New Orleans Retail Market Update

Posted on:
December 7, 2020
Filed under:

by Kirsten Early, CCIM
Partner and Director of Retail, SRSA Commercial Real Estate

The New Orleans commercial real estate retail market historically has had low vacancy rates due to the small land mass and resulting low inventory of space. While some vacancy holes in the market have opened up with Stein Mart, Stage, and Pier One closings, the overall vacancy rate remains low.

As retailers cautiously proceed ahead with store openings, Total Wine has opened three new stores in Louisiana. The first Total Wine that opened was in Metairie, LA in June, backfilling a former Best Buy location. Opening in June 2020, it was the first retail opening in Metairie since the COVID-19 outbreak. Since then, Total Wine has opened in the Lafayette market 140 miles west of New Orleans, and in Mandeville on the northshore of Lake Pontchartrain just 30 miles to the north.

Total Wine team cuts the ribbon at the opening ceremony of Total Wine in Lafayette, Louisiana

Large redevelopment projects continue to move ahead. One particularly transformative project along the Veterans Memorial Boulevard corridor is Clearview City Center. Located at the junction of I-10, Clearview Parkway, and Veterans Memorial Boulevard, Clearview Mall was developed in the 1960’s as a traditional enclosed mall anchored by Maison Blanche and Sears. Over the years, Target took over two floors of the Maison Blanche box. The ownership entity purchased the Sears parcel in 2018, which allowed for a 35-acre total redevelopment tract. During the interim two years of redevelopment, ownership has secured a Regions Bank ground lease and a high-end multi-family development. Additionally, Ochsner Health and Clearview City Center have just announced plans for a 185,000 square foot "super clinic" medical facility expected to open in late 2022. Conversations continue with concepts for an entertainment anchor.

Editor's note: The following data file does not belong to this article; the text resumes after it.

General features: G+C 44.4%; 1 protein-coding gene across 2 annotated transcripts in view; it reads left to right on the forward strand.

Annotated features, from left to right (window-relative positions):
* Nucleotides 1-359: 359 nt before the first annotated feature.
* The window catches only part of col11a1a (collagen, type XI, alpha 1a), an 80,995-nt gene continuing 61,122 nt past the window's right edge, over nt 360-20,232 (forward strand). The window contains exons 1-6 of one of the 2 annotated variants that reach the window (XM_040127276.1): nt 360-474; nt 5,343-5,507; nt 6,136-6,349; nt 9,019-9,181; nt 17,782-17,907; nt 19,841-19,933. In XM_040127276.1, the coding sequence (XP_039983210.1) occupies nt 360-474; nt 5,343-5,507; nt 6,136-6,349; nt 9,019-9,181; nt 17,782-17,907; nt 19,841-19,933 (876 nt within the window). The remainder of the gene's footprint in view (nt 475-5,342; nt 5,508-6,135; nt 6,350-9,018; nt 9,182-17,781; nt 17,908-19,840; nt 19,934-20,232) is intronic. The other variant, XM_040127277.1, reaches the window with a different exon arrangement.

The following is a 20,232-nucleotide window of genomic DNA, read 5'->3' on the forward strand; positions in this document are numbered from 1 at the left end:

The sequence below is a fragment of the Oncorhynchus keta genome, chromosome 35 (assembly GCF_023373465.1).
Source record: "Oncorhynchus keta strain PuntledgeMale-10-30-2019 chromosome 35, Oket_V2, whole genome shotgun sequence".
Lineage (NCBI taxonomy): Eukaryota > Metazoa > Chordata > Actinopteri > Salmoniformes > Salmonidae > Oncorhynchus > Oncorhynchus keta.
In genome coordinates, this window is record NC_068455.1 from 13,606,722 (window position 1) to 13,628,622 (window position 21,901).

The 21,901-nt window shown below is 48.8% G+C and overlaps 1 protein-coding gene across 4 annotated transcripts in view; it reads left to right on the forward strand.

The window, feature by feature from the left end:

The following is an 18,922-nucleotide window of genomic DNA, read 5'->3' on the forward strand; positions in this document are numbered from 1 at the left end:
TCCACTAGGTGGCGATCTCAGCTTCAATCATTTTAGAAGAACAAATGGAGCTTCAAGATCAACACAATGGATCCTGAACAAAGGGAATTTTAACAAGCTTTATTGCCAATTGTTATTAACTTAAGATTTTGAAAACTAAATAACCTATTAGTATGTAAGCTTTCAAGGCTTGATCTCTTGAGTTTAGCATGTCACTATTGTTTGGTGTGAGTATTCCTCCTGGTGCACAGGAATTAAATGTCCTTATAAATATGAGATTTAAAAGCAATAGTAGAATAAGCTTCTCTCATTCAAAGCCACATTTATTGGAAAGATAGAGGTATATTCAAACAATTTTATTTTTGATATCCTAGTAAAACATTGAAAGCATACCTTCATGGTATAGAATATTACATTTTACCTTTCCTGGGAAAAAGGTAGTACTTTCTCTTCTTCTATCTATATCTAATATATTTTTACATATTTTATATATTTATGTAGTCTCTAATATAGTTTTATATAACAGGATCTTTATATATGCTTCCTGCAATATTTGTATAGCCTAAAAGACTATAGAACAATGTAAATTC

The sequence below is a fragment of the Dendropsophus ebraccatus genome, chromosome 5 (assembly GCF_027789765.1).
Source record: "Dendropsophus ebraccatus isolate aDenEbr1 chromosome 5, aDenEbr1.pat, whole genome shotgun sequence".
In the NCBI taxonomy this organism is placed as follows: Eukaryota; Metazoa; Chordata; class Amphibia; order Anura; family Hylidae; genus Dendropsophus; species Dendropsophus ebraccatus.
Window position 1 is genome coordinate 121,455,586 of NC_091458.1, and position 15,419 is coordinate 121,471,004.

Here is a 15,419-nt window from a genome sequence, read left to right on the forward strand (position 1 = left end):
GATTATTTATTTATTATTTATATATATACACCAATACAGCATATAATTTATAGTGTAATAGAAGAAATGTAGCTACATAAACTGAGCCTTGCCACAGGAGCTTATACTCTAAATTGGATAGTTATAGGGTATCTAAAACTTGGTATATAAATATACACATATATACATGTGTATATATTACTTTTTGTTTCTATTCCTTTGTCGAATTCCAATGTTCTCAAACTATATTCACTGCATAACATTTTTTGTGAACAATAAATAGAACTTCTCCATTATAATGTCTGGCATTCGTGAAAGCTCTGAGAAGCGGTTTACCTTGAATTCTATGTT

On the edge of downtown New Orleans, the one million square foot Charity Hospital redevelopment hasn’t slowed down. A one million square foot mixed use redevelopment project, it will combine a large-scale medical user (300,000 square feet), a charter high school, an early learning center, retail, restaurants, and 300 multi-family units. Opening is slated for mid-2023. Overall, the Downtown Development District (DDD) President and CEO Kurt Weigel sees the condition of the New Orleans Downtown retail market as a “mixed bag.” With work-from-home policies lowering office building densities and tourism slowing during the pandemic, downtown New Orleans has seen restaurant closures like other places and many retailers are just getting by. On the other hand, the DDD is pitching Downtown to brands that are expanding and have an interest in Downtown New Orleans, and major new developments like the Four Seasons, Virgin Hotels and the Odeon residential tower have not missed a beat. Weigle stressed the importance of office workers returning to the downtown recovery: “we are encouraging everyone to come back and support the merchants who make Downtown New Orleans such a special place.”

The market has seen Covid-19 specific shifts. The General Manager/Leasing Manager of Lakeside Shopping Center, Tricia Phillpott, was one of the first to work with state officials to make sure enclosed shopping centers had curbside delivery options in the height of the pandemic. Now that stores are open and preparing for the holiday season, several of Phillpott’s tenants have requested kiosks to alleviate their in-store occupancies. Rhonda Sharkawy, a Senior Retail Advisor with Stirling Properties has seen a “gradual and uneven” recovery with open-air shopping centers, especially those with grocery, pharmacy, and discount store anchors performing well, while enclosed malls with B and C class anchors struggle. The retail sector was one of the first and hardest hit sectors. Retail sales are ticking back up with retailers adapting to customer needs through online and contactless pick up options seeing the best results.

We are seeing the modest return of soft goods, traditional retail, and restaurants as brands adjust to current market conditions. Medical anchored developments and multifamily developments have largely stayed on track during the pandemic with medical tenants taking the traditional “anchor” position in several developments. As a 300-year-old city, history has proven the resilience of New Orleans as we look forward to 2021.

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